How do the goals of the Paris Agreement impact SMEs? What does the "net zero" objective mean? Insights from Anne le Duc, director of the Swiss Climate Action Initiative (SCAI).
By 2050, Switzerland must not emit more greenhouse gases than can be absorbed by natural and technical reservoirs. The Swiss Climate Action Initiative (SCAI) has drawn up a guide for SMEs, in collaboration with companies of all sizes and from all sectors, so that small and medium-sized enterprises can also make an effective and efficient contribution.
Can you remind us what the goals of the Paris Agreement are?
Anne le Duc: The goal is to combat climate change by limiting global warming to below 2°C compared to pre-industrial levels, with efforts to limit it to 1.5°C. These goals were adopted during the COP21 in Paris in December 2015. The concept of "net zero" is at the heart of the commitments made by the 195 countries that signed this agreement. On the one hand, CO2 emissions must be reduced as much as possible. On the other hand, it must be possible for the remainder to be absorbed by natural and technical reservoirs.
Which companies are affected by these goals?
le Duc: All companies must commit to reducing and neutralizing CO2 emissions. Greenhouse gas emissions are divided into three categories: Scope 1 refers to an organization's direct emissions, generated, for example, by a production facility or industrial processes. Scope 2 includes emissions related to the production of electricity, heating, or steam purchased by a company. Finally, Scope 3 refers to indirect emissions that result upstream and downstream of a company's activities. Scope 3 for a bakery includes, among other things, CO2 emissions linked to flour production and transport, as well as the impact of disposing of unsold products.
What can SMEs actually do?
le Duc: Regarding Scope 1 and 2 emissions, this may involve, for example, purchasing electricity with low CO2 emissions or a fleet of electric vehicles. For scope 3, the measures depend on the economic sector concerned. Efforts to reduce emissions in this category include efficiency measures. These include, for example, optimising purchases or raw material requirements, choosing more sustainable suppliers (supplier commitment) or switching to fossil-free fuels for goods transport and business travel. For a company in the catering sector, a sensible measure would be to offer less meat on menus and increasingly favour ingredients with a low CO₂ content.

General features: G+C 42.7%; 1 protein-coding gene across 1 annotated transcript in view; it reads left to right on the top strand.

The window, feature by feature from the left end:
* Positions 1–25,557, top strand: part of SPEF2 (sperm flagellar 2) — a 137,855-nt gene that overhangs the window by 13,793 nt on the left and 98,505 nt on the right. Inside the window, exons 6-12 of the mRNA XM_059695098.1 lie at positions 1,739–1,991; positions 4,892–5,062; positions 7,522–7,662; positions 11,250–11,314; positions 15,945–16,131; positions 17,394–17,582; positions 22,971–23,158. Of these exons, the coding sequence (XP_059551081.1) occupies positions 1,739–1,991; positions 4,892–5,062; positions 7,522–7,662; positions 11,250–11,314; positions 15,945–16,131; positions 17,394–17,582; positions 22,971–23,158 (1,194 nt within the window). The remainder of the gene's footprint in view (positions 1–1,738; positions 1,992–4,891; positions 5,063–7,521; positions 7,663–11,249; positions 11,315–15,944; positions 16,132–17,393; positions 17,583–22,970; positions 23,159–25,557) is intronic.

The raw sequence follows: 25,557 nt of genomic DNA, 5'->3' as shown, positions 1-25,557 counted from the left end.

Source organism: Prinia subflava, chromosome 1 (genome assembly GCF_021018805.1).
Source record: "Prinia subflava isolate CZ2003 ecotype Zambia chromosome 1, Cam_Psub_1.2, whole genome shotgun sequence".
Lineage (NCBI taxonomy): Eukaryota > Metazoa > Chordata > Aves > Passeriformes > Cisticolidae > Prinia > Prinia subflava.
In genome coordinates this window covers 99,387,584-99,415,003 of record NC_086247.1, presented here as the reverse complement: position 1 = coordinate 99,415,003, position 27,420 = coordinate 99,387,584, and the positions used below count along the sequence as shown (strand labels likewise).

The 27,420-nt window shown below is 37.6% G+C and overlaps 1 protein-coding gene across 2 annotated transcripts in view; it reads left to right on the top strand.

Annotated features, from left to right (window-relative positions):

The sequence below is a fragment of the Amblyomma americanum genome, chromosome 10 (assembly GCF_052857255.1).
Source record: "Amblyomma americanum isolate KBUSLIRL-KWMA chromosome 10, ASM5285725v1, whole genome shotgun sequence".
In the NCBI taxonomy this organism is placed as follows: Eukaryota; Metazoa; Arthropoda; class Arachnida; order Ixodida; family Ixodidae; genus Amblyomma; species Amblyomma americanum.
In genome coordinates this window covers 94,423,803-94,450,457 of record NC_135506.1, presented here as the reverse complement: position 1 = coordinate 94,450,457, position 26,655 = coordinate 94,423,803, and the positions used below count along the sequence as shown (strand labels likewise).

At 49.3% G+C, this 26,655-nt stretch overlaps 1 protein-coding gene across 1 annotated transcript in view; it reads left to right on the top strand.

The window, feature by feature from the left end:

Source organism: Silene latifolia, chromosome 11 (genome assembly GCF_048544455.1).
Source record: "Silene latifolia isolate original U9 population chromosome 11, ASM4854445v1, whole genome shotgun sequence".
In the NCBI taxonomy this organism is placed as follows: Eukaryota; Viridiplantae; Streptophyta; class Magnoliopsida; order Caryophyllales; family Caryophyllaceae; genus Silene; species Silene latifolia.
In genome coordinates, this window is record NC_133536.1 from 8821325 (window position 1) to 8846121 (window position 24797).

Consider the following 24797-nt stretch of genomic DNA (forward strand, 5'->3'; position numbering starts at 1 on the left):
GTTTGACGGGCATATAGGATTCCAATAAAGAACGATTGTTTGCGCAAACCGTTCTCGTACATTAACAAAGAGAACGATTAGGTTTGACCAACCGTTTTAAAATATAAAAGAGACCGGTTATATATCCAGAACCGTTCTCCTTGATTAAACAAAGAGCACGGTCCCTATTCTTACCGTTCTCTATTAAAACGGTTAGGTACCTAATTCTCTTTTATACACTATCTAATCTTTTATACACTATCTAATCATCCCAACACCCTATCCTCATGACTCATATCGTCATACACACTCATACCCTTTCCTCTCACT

What economic benefits can companies derive from their commitment to reducing their greenhouse gas emissions?
le Duc: Mastery of sustainability-related issues is increasingly becoming a competitive advantage, for example, in the context of tenders. To meet their targets, large companies are paying increasing attention to the CO2 emissions of their suppliers, who are often SMEs. The company's stance on these issues also increasingly influences its reputation, which can impact the recruitment of younger generations, particularly sensitive to these issues.
What is the Swiss Climate Action Initiative (SCAI)?
le Duc: The platform brings together large companies, SMEs and a range of other organisations around the common goal of reducing their CO2 emissions as effectively and efficiently as possible. They discuss the central problems they face together, but also their expertise in the field and the progress they are making in a transparent manner. This is also why the Climate Cockpit was set up, in collaboration with these companies and organisations, so that they can say in a factual manner where they stand, what measures they are implementing to achieve the net zero objective and what challenges they face in achieving it.
What does the recently published Guidance for SMEs by SCAI contain?
le Duc: It is a short, practical document aimed at company management. It provides concrete information on the following questions: what does "net zero" mean? Why are the Paris climate objectives relevant to SMEs? How should targets be defined? When should external help be sought? etc. The guide also contains useful links and tips, such as how to carry out a CO2 assessment of your company.
You also organize the Swiss Green Economy Symposium (SGES), with the next edition scheduled for August 2024 in Winterthur. Who is this event for?
le Duc: Since 2013, the SGES has been Switzerland's largest conference on business and sustainable development. It brings together, in a neutral setting, companies of all sizes and from all sectors, as well as politicians, scientists and civil society. The aim is to enable participants to network, exchange winning recipes and discuss challenges critically and constructively. In September 2023, the eleventh edition of this conference brought together more than 2,000 participants. The SGES is aimed at decision-makers, implementers and innovators from business, politics, science and civil society who want to promote and implement sustainability successfully and effectively in their areas of responsibility.